But what about Solemn Judgment?  This card is a bit tricky, but stick with this, and you’ll get it down.  Solemn Judgment says “Negate . . . the summon of a monster and destroy it.”  So this part of Solemn Judgment reads exactly like Thunder King, and will only stop inherent special summons.  However, Solemn Judgment can also negate Monster Reborn (which is a summon through a card effect) by negating the activation of a spell card.  This part is tricky, though: note that Solemn Judgment cannot negate the summon of a monster special summoned through Monster Reborn.  Meaning once the monster targeted by Monster Reborn hits the field, Solemn cannot negate the summon, because it was special summoned through the effect of Monster Reborn.  Rather, you’ll have to negate the activation of the effect that special summons the monster - in this case, you’ll have to Solemn Judgment the Monster Reborn itself, and not the monster special summoned through Reborn.  Got it?  If not, be sure to review the difference between these two types of summons in the opening paragraphs!  For those of you that are visual learners, here’s a diagram encompassing summon negation from broadest to most restrictive:

Great players that compete successfully in premier events have a strong edge over players that don’t understand how this concept works.  They understand the mechanics of summoning, and not just memorizing a bunch of card interactions like “Oh, you can’t negate Reborn with Thunder King.”  Rather, they understand why.  This is advantageous because new and unusual cards pop up all the time, so understanding how the mechanics work is much more a time-saver than memorizing thousands of card interactions.  In addition, because great players understand this concept, it allows them to consider every aspect when being conservative with cards; they know when to save their Thunder King or expend that all-powerful Solemn Warning.  If you’ve got this down, you’re one step closer to being the best player you can be!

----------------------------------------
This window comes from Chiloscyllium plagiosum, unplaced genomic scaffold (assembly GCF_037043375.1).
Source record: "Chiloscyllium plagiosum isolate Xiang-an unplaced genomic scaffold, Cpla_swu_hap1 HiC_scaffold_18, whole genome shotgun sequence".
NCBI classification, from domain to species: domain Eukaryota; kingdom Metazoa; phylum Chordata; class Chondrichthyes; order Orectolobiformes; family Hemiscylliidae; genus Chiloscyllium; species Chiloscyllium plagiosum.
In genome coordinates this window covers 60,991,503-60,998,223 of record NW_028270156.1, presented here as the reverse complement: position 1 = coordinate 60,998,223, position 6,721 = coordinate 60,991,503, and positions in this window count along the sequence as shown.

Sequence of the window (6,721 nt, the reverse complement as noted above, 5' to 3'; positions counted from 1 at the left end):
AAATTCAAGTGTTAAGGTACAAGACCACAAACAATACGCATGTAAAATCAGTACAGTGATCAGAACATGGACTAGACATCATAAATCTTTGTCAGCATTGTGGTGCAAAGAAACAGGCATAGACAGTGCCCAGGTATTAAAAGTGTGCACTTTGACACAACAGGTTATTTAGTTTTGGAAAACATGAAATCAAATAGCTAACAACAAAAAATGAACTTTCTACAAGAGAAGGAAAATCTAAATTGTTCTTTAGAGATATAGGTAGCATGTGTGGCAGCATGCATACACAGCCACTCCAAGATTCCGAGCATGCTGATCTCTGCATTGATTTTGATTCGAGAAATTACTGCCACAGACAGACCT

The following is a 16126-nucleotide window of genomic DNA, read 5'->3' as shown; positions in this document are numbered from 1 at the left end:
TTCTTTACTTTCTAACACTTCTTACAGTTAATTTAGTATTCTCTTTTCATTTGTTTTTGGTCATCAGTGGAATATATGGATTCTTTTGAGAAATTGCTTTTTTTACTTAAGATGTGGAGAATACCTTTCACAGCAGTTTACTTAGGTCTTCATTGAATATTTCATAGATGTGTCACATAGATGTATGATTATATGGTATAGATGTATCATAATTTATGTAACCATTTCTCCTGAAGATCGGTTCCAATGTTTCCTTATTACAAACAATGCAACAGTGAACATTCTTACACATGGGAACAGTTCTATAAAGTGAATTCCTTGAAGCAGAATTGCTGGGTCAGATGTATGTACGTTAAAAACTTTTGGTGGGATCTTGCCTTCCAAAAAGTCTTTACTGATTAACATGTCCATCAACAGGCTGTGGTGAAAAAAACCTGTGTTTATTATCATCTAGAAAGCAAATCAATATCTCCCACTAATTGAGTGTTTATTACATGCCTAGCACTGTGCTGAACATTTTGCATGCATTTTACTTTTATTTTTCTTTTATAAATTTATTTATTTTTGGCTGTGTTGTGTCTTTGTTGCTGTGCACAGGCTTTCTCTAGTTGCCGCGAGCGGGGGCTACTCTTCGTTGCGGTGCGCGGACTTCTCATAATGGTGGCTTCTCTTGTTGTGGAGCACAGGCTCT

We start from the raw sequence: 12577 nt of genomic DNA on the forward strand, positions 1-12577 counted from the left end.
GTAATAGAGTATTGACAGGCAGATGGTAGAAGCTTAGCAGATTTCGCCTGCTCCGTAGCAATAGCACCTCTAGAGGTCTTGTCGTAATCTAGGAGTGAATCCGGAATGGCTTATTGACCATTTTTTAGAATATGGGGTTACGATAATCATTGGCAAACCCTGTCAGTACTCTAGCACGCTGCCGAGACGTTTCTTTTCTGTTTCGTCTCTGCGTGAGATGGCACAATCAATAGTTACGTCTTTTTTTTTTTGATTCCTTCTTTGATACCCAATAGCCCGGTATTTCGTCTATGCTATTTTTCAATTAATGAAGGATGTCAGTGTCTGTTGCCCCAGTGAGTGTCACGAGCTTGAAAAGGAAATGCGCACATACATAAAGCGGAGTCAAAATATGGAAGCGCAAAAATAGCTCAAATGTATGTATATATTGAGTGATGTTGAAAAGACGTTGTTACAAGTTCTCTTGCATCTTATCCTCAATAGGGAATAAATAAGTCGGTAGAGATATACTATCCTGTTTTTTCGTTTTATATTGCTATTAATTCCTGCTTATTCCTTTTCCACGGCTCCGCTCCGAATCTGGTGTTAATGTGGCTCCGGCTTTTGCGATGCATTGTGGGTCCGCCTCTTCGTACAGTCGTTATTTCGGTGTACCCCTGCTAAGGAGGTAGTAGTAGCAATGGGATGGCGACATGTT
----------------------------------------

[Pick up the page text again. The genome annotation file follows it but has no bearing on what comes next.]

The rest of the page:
Dr. House

Sunday, September 25, 2011

Show Me The Way: Effect Veiler

Today, I’m going to discuss a card that’s commonly played, yet so often misplayed: Effect Veiler.  First, just like all future “Show Me The Way” articles, I’ll go into a brief discussion explaining why this card is amazing this format (and therefore, why you should be playing it!), then I’ll follow up on how to play it.  So, let’s talk about Effect Veiler!
Since Heavy Storm is back this format, most good players you’ll be playing against in premier events will play conservatively - they won’t set their backrow so hastily, nor will they set all of their backrow if they draw into multiple.  In fact, since Mystical Space Typhoon is now basking in its unlimited status, you’ll find that several players have eliminated non-chainable backrow from their decks altogether to leave their opponents with “dead” copies of Typhoon and Storm!  Therefore, the focus has shifted away from backrow and toward “hand-traps” to stop an opponent from going off. Great examples of these “hand-traps” are Effect Veiler, Maxx “C”, and D.D. Crow.

Effect Veiler is perhaps the most prominent example of the three.  Since monster spam and removal are typically achieved through other monster effects, such as XX-Saber Faultroll, The Agent of Creation - Venus, Black Rose Dragon, Scrap Dragon, and Brionac, you can see how powerful monster effects are - especially when they go off unhindered by opposing backrow!  This is extraordinarily relevant because, in case you haven’t noticed, games are typically won this format in one (or both) of these ways: massive monster swarms and destruction.  Since Effect Veiler prevents (to some extent) these scenarios from happening, you can imagine why it’s such a great card.  Therefore, it’s logical to see how handy negating these monster effects are, and just to recap, there are two reasons: traps have gone down in utility this format and more games are won through monster effects than ever before.  
However, there’s a problem: many players simply struggle to figure out when (and why) to play Effect Veiler.  There are two rules to playing Effect Veiler.  The first rule, perhaps the broadest and one most commonly utilized is:
Rule 1:  Play Effect Veiler when card advantage deems it favorable to do so.
In other words, play Veiler when the card advantage is more favorable to you than your opponent.  Let’s take the following example: